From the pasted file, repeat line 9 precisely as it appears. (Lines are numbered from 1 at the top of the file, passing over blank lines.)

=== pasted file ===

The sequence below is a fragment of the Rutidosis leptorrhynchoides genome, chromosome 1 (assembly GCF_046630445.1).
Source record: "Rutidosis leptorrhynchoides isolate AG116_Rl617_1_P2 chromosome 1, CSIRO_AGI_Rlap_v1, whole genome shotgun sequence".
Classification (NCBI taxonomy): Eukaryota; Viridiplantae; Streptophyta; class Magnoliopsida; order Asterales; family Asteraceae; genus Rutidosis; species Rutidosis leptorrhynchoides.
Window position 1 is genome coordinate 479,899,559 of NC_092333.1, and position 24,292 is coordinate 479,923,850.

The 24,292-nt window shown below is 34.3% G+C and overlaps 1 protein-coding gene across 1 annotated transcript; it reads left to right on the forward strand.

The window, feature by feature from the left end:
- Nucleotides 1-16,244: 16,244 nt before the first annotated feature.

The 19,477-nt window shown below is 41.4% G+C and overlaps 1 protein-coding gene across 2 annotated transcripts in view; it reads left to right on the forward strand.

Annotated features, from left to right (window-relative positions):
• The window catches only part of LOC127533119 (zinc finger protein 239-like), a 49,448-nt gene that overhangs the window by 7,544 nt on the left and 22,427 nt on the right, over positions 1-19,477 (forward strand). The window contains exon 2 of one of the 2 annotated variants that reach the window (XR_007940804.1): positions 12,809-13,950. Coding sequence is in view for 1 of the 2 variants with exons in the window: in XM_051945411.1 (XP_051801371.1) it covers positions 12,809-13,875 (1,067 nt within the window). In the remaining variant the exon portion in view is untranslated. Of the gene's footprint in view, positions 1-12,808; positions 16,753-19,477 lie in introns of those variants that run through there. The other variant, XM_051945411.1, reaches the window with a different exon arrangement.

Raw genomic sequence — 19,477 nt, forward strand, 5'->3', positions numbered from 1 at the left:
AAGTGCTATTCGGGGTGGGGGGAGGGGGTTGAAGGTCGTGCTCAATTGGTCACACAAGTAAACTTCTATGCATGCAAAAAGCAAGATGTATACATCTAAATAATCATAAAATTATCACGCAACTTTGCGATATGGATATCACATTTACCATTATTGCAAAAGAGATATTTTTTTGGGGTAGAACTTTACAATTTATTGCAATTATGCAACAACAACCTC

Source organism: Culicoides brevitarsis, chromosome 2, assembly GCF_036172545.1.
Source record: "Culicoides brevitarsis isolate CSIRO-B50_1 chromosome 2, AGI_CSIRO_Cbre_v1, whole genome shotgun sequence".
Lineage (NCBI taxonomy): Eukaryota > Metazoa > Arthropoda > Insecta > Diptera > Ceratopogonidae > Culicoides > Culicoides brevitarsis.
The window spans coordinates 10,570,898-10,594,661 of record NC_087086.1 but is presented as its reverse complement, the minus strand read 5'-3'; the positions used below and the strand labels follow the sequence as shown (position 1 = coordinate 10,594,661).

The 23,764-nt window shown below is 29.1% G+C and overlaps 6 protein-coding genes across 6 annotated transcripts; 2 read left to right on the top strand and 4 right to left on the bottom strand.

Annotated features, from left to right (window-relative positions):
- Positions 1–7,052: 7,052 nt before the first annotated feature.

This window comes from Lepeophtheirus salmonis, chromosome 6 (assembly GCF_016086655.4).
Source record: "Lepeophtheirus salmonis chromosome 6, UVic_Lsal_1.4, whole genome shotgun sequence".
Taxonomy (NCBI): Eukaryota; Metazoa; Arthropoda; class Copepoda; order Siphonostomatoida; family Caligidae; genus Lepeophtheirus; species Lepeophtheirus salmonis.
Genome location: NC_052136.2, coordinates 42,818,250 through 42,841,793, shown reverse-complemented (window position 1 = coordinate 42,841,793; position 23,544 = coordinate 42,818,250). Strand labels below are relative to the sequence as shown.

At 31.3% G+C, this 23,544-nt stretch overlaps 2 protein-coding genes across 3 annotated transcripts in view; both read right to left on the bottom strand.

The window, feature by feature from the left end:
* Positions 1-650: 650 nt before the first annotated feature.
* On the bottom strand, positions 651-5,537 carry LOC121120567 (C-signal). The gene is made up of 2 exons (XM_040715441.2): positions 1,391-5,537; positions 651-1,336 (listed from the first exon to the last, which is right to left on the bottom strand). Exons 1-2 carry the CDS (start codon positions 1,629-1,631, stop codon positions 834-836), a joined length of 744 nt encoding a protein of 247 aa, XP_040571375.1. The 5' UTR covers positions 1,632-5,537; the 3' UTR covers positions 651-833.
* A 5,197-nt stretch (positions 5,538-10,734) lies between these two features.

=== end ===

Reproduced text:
Annotated features, from left to right (window-relative positions):